I've taken an interest (by necessity) in the globalization of software development (and corporate life in general) so I read with interest "Bill Gates Says West Not Supplying Enough IT Talent" by James Kilner of Reuters. Bill Gates was speaking in Moscow and is quoted as follows:
"Worldwide, a lot of the developed countries are not graduating as many IT students as they were in the past, which is kind of ironic as it does mean it does increase the opportunities."If you follow the link above to the story about Gates and look at comments posted at the bottom, they were mostly bemoaning the fact that I/T jobs in places like Russia, China, and India pay a lot less than the US and other Western nations. They attributed the "shortage" to a shortage of people willing to work for low wages.
"There is a shortage of IT skills on a worldwide basis. Anybody who can get those skills here now will have a lot of opportunity."
I was probably as nervous as anyone else about the globalization of software development a few years ago. Since then I guess I gotten past my fears. On my best days, I have embraced the idea. On my worst days, I guess I just try to make the best of it.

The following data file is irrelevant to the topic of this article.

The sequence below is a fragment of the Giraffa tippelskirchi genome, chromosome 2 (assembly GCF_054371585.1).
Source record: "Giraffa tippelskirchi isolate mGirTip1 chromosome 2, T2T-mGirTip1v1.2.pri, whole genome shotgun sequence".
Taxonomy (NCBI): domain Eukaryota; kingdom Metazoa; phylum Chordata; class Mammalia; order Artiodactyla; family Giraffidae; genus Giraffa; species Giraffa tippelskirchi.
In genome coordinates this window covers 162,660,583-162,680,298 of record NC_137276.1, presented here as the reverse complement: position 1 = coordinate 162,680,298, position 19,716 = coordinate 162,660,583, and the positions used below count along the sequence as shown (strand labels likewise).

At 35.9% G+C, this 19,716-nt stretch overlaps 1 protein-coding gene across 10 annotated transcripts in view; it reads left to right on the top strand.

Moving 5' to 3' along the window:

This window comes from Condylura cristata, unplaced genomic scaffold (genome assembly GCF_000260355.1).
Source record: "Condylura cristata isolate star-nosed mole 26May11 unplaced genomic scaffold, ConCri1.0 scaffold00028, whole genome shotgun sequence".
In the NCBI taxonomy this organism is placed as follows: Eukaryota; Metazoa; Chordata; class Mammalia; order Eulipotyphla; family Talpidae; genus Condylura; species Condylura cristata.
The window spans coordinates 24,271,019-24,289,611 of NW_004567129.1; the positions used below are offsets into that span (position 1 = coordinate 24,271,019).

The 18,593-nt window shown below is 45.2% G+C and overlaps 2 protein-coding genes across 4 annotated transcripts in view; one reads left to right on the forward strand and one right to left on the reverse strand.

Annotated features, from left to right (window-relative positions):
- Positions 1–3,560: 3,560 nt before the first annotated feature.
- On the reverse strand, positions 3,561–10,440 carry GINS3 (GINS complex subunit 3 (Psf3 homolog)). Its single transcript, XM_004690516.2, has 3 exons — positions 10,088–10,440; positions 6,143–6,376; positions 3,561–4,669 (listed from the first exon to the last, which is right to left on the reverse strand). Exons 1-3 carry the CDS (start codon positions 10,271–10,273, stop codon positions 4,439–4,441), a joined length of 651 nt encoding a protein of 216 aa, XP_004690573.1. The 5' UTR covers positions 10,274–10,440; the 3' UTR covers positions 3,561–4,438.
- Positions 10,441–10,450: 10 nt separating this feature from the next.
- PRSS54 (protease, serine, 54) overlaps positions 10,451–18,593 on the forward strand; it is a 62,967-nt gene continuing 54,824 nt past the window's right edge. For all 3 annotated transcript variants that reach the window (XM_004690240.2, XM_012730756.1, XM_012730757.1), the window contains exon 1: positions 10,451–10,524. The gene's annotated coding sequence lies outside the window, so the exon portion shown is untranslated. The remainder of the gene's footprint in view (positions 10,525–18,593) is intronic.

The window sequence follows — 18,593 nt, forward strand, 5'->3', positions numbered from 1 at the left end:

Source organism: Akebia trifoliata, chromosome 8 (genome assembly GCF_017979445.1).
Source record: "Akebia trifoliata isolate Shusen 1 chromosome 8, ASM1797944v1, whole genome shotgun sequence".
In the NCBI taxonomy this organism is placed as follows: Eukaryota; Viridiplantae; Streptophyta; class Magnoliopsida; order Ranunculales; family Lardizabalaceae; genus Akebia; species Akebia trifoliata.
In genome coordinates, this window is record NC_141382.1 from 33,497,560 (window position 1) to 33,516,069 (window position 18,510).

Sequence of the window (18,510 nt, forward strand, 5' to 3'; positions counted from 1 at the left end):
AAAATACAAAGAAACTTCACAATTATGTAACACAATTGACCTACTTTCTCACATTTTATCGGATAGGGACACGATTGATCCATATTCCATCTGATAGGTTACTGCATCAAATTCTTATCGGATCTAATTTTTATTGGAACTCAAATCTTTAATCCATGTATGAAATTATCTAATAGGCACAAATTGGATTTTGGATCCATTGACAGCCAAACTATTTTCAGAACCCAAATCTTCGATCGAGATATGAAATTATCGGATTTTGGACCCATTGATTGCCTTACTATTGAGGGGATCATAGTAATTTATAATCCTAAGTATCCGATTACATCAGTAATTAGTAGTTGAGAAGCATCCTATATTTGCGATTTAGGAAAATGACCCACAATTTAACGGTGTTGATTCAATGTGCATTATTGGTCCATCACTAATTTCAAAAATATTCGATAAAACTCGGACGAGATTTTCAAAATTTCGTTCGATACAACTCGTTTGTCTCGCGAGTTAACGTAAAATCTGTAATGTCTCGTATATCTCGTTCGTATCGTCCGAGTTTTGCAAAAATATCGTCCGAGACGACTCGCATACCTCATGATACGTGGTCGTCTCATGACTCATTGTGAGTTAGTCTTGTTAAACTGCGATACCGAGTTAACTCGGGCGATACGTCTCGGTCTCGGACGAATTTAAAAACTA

It does appear to me that CIOs are taking the cost savings of global resourcing and using it to fund additional projects. If they had a budget 5 years ago to do 4 major projects a year then today they are using a similar budget to execute 5, 6, or even 7 major projects. These "extra" projects are often the ones that are the most fun to work on. They would have been "stretch" projects that never got funded in the past. One change that has happened, however, is that those of us in the US are having to play more of a leadership role vs. doing the "heads down" coding.
Another anecdotal piece of evidence that the sky is not falling. I've done some interviewing right here in the US for college graduates. Are we taking just anybody? No, we are being selective. But this is quite an improvement over just a few years ago. We're hiring both overseas and in the "high wage" countries.
By the way, see the Oct 31st article "IBM Plants New SOA Development Centers in India, China" to see that this trend is only accelerating. This is not about using global resources to maintain old code. This is about investments in the latest and greatest SOA technology... and doing it with talent from around the world.
"It's all about business model innovation—giving clients the ability to rapidly change business models by building applications with reusable software components," said Sudhir Sastry, leader of the IBM SOA Solutions Center, in Pune.
Key to the initiative is IBM's WebSphere Business Services Fabric—based on technology IBM recently acquired when it purchased Webify Solutions, Sastry said.
Back in September 2004, I got to make a trip to Bangalore, India. I saw an office building for almost every big-name tech company while I was there. Here's a few samples from my personal photo archives. They aren't great pictures as they were taken through the window of the taxi I was riding in.